Understanding of lung cancer takes a major step forward with this study

warodom changyencham/Getty Images Asian female doctors speculate on X-ray images from virus corona-infected lung patients.

warodom changyencham/Getty Images

Illustrative image showing a lung x-ray

HEALTH – As “hidden killer”air pollutants can cause lung cancer in non-smokers via a mechanism unveiled this Saturday, September 10 in a study, which marks a “not important for science – and society” according to experts.

Already implicated in climate change, fine particles – less than 2.5 microns, about the diameter of a hair – are responsible for cancerous changes in cells of the respiratory tract, according to scientists from the Francis-Crick Institute and from University College London.

Found in vehicle exhaust, brake dust or fossil fuel fumes, fine particles are “hidden killer”told AFP Charles Swanton of the Francis-Crick Institute, responsible for presenting this research, not yet peer-reviewed, at the annual congress of the European Society for Medical Oncology, which takes place until 13 September, in Paris.

If air pollution has long been suspected, “We didn’t really know if this pollution directly caused lung cancer, or how”explained Professor Swanton.

The researchers first explored data from more than 460,000 residents of England, South Korea and Taiwan, and showed that exposure to increasing concentrations of fine particles was linked to an increased risk of lung cancer.

When and how does lung cancer start?

The major discovery is that of the mechanism by which these pollutants can trigger lung cancer in non-smokers.

Through laboratory studies on mice, the researchers showed that the particles caused changes in two genes (EGFR and KRAS), already linked to lung cancer.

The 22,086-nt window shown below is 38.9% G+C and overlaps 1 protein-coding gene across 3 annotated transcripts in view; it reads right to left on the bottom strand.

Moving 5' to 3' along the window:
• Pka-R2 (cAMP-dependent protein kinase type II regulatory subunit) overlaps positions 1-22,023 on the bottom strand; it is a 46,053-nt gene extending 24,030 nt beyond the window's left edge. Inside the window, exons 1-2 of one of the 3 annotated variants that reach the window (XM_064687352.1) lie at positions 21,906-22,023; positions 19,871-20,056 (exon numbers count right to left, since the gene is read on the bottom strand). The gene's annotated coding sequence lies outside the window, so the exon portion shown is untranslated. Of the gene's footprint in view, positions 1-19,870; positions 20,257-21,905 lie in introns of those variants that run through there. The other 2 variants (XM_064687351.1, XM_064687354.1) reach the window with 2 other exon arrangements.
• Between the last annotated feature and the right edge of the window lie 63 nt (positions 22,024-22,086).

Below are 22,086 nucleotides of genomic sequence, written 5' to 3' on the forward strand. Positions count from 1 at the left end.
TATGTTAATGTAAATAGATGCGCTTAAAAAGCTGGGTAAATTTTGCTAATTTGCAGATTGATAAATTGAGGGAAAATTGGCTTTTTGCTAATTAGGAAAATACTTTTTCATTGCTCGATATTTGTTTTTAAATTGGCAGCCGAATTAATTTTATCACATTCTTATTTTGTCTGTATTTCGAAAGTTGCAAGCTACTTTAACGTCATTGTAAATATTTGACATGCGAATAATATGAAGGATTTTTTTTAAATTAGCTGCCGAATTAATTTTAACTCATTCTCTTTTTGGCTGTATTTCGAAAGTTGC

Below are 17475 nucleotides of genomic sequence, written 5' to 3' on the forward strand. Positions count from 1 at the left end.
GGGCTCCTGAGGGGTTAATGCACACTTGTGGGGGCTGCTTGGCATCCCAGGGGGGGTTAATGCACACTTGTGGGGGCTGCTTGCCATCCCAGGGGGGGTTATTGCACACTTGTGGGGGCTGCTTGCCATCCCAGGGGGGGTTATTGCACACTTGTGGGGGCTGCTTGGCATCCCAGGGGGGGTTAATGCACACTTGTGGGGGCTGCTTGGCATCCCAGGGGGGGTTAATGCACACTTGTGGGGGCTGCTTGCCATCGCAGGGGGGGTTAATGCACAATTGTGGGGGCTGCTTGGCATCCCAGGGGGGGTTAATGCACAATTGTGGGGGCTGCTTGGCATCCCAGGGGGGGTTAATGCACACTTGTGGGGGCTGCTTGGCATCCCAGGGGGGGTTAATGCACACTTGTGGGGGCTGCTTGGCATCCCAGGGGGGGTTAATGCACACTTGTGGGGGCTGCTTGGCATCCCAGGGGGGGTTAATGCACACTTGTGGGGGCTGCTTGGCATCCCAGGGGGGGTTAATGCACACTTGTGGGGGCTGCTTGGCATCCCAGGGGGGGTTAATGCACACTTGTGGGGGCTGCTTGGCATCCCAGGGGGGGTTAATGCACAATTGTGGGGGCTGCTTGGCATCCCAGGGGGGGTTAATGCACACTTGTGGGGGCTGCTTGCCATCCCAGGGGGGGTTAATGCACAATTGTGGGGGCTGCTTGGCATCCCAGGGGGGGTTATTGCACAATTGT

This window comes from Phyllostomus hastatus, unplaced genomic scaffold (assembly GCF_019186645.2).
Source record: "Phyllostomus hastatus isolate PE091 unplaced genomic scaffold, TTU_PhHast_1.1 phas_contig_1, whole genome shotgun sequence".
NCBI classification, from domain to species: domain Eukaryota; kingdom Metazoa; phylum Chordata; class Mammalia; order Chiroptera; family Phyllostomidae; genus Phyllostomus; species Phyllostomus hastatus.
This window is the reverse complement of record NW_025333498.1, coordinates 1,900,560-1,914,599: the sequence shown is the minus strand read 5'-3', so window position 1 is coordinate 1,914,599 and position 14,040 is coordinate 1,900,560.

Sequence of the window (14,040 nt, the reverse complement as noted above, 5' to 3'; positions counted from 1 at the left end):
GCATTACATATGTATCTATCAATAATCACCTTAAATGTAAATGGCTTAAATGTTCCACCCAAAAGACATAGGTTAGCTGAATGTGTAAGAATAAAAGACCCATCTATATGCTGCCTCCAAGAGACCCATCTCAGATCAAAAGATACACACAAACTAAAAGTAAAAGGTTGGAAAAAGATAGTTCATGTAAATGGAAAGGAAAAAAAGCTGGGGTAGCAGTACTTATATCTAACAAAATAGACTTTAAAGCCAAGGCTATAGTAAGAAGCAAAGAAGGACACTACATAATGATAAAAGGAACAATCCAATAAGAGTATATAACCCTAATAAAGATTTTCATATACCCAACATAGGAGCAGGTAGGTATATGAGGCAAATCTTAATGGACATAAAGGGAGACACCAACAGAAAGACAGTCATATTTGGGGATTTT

They then analyzed nearly 250 samples of healthy human lung tissue, never exposed to carcinogens from tobacco or heavy pollution. Mutations in the EGFR gene appeared in 18% of the samples, alterations in KRAS in 33%.

“On their own, these mutations are probably not enough to lead to cancer. But when you expose a cell to pollution, it probably stimulates some sort of reaction.” inflammatory, and if “the cell harbors a mutation, it will form a cancer”sums up Professor Swanton.

It’s a “deciphering the biological mechanism of what was an enigma” but “quite confusing”recognizes this chief medical officer of Cancer Research UK, the main funder of the study.

Traditionally, it was thought that exposure to carcinogenic factors, such as those from cigarette smoke or pollution, caused genetic mutations in cells, making them tumorous and causing them to proliferate.

For Suzette Delaloge, director of the cancer prevention program at the Gustave-Roussy Institute, “It’s quite revolutionary because we had practically no demonstration before of this alternative carcinogenesis”.

“This study is a pretty big step for science – and for society too, I hope”told AFP this oncologist, responsible for discussing the study at the congress. “This opens a great door for knowledge but also for prevention”.

The next step will be to “understand why certain altered lung cells become cancerous after exposure to pollutants”according to Professor Swanton.

Air pollution affects everyone

This study confirms that reducing air pollution is also crucial for health, insist several researchers.

“We have the choice whether to smoke or not, but not the air we breathe. As probably five times more people are exposed to unhealthy levels of pollution than tobacco, this is a major global problem.”launched Professor Swanton.

More than 90% of the world’s population is exposed to what the WHO considers to be excessive levels of fine particulate pollutants.

This research also gives hope for new approaches to prevention and treatment. To detect and prevent, Suzette Delaloge is considering several avenues but “not for tomorrow” : “personal assessment of our exposure to pollutants”detection – not yet possible – of the EGFR genetic mutation, etc.

For Tony Mok, from the University of Hong Kong, quoted in an ESMO press release, this research, “as intriguing as it is promising”, “make it possible to one day look for precancerous lesions in the lungs using imaging, then try to treat them with drugs like interleukin-1 inhibitors? ».

Professor Swanton imagines “what molecular cancer prevention could be in the future, with a pill, maybe every day, to reduce the risk of cancer in high-risk areas”.

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